That these two passages can appear in the same work, separated by only two paragraphs, confirms a tension latent in Marxian thought. After offering an appealing vision of…
That these two passages can appear in the same work, separated by only two paragraphs, confirms a tension latent in Marxian thought. After offering an appealing vision of a society in which the individual and community have been reconciled, Marx almost immediately denies any reliance on ethical ideals. Yet, as I shall argue, the very vision of the future society as transcending the conflict between individual will and systemic functioning is grounded in an ethic of human fulfillment as derived from the development and exercise of capacities within a community of equals. In the Marxian approach to understanding society, the ethical element is not excluded, but rather co‐exists uneasily with a theory of historical evolution.
Focuses on Elliott′s writings on Marx through the prism of acontemporary question of pressing urgency for those committed to humanprogress: is socialism possible…
Focuses on Elliott′s writings on Marx through the prism of a contemporary question of pressing urgency for those committed to human progress: is socialism possible? Concentrates on a subset of Elliott′s writings on Marx and sketches out his version of Marx′s views on the ideal character of socialism. The humane, decentralized, and emancipatory vision of socialism which emerges would seem to be the most meaningful legacy to be drawn from Marx′s life and work. Contrasts this vision with the historical experience of the Communist world, and attempts to reach some conclusions to its central question.
Marx, like orthodox political economists, developed a concept ofhistorical and economic change that corresponds to the period and modeof thought and policy that is today…
Marx, like orthodox political economists, developed a concept of historical and economic change that corresponds to the period and mode of thought and policy that is today called “mercantilism”. Marx′s treatment of the subject was varied and uneven and did not achieve a fully developed state until his conception of value and capitalism was well defined and he could apply the notion of mercantilism to his analysis of economic development. In his early writings, Marx addressed mercantilism doctrine while mainly ignoring economic developments taking place in the mercantilist era. In the second period, Marx and Engel′s emphasis was shifted to historical development. It was during the third period when Marx developed his theory of surplus value that his conception of mercantilism became grounded in economic development and attained maturity. Only when Marx′s concept of mercantilism had practical significance could its significance be fully developed.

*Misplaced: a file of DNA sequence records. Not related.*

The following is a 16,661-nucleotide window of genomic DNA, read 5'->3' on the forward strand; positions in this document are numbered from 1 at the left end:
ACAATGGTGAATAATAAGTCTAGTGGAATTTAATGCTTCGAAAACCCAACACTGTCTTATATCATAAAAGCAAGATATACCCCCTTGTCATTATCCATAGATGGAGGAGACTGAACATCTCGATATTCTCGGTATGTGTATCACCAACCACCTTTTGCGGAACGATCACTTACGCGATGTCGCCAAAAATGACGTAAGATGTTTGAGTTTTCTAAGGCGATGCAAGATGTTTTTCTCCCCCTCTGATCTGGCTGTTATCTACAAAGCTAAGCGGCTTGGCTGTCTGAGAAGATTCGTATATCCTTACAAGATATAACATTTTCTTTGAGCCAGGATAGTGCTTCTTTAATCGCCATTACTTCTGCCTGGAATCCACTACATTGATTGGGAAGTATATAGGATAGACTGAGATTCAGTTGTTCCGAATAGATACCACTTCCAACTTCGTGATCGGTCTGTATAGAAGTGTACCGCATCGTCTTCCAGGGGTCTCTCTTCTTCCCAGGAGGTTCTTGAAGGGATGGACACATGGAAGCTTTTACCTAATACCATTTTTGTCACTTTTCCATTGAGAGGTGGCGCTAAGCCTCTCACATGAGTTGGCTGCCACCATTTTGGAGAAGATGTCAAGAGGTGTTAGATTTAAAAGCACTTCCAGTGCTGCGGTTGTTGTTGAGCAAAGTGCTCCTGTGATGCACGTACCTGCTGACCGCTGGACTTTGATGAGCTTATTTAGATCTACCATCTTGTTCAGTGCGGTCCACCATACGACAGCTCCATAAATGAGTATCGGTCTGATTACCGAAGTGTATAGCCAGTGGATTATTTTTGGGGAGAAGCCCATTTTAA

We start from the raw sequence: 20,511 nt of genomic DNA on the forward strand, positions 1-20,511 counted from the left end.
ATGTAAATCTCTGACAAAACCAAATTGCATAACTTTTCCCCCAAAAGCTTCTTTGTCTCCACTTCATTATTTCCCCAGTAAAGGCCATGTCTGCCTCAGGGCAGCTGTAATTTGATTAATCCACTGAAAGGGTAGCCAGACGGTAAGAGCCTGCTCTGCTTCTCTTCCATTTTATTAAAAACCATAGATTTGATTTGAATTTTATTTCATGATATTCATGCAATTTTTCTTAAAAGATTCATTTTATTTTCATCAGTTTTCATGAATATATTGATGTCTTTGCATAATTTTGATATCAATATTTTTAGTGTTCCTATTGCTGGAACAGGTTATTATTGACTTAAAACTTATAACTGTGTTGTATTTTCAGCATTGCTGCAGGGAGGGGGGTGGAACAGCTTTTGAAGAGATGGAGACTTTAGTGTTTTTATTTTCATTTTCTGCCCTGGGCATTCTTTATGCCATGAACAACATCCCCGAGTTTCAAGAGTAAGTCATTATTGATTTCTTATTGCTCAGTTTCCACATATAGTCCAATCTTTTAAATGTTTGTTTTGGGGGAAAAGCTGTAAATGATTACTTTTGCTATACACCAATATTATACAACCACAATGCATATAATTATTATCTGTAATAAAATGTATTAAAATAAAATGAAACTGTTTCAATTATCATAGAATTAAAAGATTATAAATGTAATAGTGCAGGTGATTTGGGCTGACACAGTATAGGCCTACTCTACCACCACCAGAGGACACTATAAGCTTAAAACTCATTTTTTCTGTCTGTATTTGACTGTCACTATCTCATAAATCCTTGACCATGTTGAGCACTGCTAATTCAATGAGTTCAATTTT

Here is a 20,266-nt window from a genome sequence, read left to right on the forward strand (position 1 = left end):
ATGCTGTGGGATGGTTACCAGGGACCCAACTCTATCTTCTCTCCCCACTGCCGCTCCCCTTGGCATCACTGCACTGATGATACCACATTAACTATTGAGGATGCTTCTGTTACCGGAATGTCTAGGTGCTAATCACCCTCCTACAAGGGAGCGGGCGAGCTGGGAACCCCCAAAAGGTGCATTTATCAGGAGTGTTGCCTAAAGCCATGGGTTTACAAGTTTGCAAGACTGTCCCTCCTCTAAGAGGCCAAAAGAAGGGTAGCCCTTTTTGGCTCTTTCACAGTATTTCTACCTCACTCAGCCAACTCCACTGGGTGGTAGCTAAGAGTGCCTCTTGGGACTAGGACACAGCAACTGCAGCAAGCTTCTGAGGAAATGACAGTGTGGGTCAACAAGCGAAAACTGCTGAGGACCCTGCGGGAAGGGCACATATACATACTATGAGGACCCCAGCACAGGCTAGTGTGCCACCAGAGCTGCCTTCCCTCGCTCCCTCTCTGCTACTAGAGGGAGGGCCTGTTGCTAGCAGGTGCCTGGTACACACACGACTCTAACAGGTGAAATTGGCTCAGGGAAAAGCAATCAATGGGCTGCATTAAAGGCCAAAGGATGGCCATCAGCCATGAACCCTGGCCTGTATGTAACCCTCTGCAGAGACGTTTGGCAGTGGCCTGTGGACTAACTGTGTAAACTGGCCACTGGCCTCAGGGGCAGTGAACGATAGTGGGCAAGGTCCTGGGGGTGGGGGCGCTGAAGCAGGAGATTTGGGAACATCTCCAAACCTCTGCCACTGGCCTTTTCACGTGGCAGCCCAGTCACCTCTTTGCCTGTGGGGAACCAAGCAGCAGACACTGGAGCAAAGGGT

This chapter reconsiders commonly held views on the ownership and management of private property, contrasting capitalist and simple property, particularly in relation to…
This chapter reconsiders commonly held views on the ownership and management of private property, contrasting capitalist and simple property, particularly in relation to how a firm shareholder governance model has shaped society. This consideration is motivated by the scale and scope of the modern global crisis, which has combined financial, economic, social and cultural dimensions to produce world disenchantment.
By contrasting an exchange value standpoint with a use value perspective, this chapter explicates current conditions in which neither the state nor the market prevail in organising economic activity (i.e. cooperative forms of governance and community-created brand value).
This chapter offers recommendations related to formalised conditions for collective action and definitions of common guiding principles that can facilitate new expressions of the principles of coordination. Such behaviours can support the development of common resources, which then should lead to a re-appropriation of the world.
It is necessary to think of enterprises outside a company or firm context when reflecting on the end purpose and means of collective, citizen action. From a methodological standpoint, current approaches or studies that view an enterprise as an organisation, without differentiating it from a company, create a deadlock in relation to entrepreneurial collective action. The absence of a legal definition of enterprise reduces understanding and evaluations of its performance to simply the performance by a company. The implicit shift thus facilitates the assimilation of one with the other, in a funnel effect that reduces collective projects to the sole projects of capital providers.